Faith and Interfaith

28 Mar

Twenty years of ministry at two universities, one state and one private, teaches me that the metaphorical “global village,” coined decades ago, has been taking tangible shape in the world of higher education at an accelerating pace. While the religious preference data at Vanderbilt would still bear out that our undergraduate population is predominantly Christian, it is far from being monolithically Christian. Other religions, once barely visible on the margins, now assume a formidable witness that compels more of our campus community to listen, learn, acknowledge, affirm and celebrate the budding richness and complexity that is organic to our emerging new world.

However, because faith (singular) now gives rise to multi-faith (plural) as a more accurate expression of today’s collegiate community, the critical question becomes: how does a multi-faith campus become an interfaith community?  I do not pretend to know, nor have I walked, all the viable paths that could facilitate a mutual coming-together into a truly equitable give-and-take. After all, mutual vulnerability and equitable sharing are ideals that, at best, are approximated to the degree that all parties are willing, and able, to take risks. And since I don’t know the absolute best way to nurture and inspire interfaith unity in the midst of multi-faith diversity, I will briefly describe a good and a better path.

One good path is based on the assumption that “something is better than nothing.” What I mean is that a growing number of Americans, especially millennials, now describe themselves as “nones.” (Taken from the 2006 Faith Matters Survey as reported in American Grace, Robert Putnam and David Campbell.)  While nones come to campus with no religious background or commitment, they are often desirous, sometimes starving, for something that will satiate their thirst. This represents the kind of student that I encounter as the “religious tourist.” From the start they flit from one group to the next, delving into religious studies and extra-curricular activities that broaden their knowledge and, in turn, cultivates a receptivity to what God is doing in the world and, quite possibly, in their lives. This is a good path that should be encouraged.

A better path, in my opinion, that leads from multi-faith to interfaith begins with the individual who is grounded in a tradition and yet is confident enough to risk relating to the “religious other.” In his essay “No Religion Is an Island,” Abraham Joshua Heschel said, “The first and most important prerequisite of interfaith is faith…Interfaith must come out of depth, not out of void absence, of faith. It is not an enterprise for those who are half learned or spiritually immature. If it is not to lead to the confusion of the many, it must remain the prerogative of the few.”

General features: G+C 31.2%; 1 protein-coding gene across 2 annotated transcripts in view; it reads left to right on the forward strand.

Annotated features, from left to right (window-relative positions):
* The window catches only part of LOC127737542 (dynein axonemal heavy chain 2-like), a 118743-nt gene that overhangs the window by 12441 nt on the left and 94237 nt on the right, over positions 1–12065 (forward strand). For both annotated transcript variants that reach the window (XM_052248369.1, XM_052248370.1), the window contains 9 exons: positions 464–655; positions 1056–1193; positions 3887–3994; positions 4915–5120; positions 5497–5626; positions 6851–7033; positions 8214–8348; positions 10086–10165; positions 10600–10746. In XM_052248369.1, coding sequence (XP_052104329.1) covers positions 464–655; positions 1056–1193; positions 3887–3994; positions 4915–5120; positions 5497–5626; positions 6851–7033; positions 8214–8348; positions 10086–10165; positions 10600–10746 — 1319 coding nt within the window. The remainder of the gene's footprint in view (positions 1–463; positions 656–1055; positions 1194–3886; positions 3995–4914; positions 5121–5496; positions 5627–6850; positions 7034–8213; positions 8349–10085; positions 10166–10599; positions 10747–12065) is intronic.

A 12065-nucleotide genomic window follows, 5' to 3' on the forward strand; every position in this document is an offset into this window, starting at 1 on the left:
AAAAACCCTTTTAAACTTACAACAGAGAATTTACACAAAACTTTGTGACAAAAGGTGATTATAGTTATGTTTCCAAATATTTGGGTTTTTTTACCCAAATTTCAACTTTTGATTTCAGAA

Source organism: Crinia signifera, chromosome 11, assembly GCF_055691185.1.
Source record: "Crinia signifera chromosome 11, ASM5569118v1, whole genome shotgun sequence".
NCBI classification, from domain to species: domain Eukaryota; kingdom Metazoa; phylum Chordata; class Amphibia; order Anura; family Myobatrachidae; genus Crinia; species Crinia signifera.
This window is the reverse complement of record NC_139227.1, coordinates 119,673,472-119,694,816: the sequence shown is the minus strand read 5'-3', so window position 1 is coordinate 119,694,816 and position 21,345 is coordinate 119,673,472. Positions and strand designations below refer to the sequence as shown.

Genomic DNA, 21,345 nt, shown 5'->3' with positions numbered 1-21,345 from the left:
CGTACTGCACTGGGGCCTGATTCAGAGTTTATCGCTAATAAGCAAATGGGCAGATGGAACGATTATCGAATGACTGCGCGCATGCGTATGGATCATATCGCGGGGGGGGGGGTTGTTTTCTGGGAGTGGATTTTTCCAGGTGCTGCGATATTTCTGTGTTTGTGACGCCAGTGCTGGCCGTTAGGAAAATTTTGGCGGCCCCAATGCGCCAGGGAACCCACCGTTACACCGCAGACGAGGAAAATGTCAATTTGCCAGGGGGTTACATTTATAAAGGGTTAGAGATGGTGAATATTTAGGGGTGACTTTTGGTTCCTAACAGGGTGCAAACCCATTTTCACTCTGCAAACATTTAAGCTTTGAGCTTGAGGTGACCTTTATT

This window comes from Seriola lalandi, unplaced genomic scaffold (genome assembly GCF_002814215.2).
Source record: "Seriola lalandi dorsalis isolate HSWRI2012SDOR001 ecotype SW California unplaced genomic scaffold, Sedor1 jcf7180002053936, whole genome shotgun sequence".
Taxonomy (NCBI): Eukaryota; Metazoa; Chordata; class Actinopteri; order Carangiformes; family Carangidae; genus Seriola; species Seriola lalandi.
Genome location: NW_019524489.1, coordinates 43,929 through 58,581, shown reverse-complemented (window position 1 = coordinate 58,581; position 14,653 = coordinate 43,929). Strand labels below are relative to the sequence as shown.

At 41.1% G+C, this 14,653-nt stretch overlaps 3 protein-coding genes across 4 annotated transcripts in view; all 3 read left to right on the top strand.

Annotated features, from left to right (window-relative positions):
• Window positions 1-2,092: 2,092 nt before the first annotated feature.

In closing, this past weekend I took a small group of students representing VU’s Interfaith Council to the Abbey of Gethsemani, a Trappist monastery in Kentucky, where Thomas Merton lived until his untimely death in 1968. We had a mix of people who were on a continuum that spanned from no faith, to multi-faith, to faith.  As we entered into conversation with Brother Paul Quenon (mentored under Father Merton in the late 1950’s), it became clear that God advances all people from faith to interfaith through the integrity of love more than the purity of dogma, through relationships of trust that give us courage to risk accepting the voice and witness to which we are individually being called. One lesson that I took away was that real “interfaith dialogue” requires more listening than talking, and that progress is slow, incremental and not subject to force. The trend on many campuses to expand and popularize interfaith programming is sometimes motivated by warm, yet vague, notions of tolerance that downplay, if not dismiss altogether, the necessary tension and conflict that comes into play whenever faith, out of its own depth, strives toward interfaith.  As Rabbi Heschel reminds us, interfaith is the prerogative of the few and is not for the faint of heart.

Thomas Merton eloquently articulated the path from faith to interfaith in an informal talk in Calcutta shortly before his death. I can’t think of a better note on which to end: “And so I stand among you as one who offers a small message of hope, that first, there are always people who dare to seek on the margin of society, who are not dependent on social routine, and prefer a kind of free-floating existence under a state of risk. And among those people, if they are faithful to their own calling, to their own vocation, and to their own message from God, communication on the deepest levels is possible.” (Signs of Peace: The Interfaith Letters of Thomas Merton)

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Mark Forrester has been the United Methodist Affiliated Chaplain and Campus Minister at Vanderbilt University since 1994.

Vanderbilt Interfaith Council seated with Brother Paul Quenon inside Thomas Merton’s hermitage, Abbey of Gethsemani, Trappist, Kentucky.

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One Response to “Faith and Interfaith”

  1. Deborah Lewis March 30, 2012 at 8:49 am #

    Thanks for this, Mark. Well said, insightful, and provocative.

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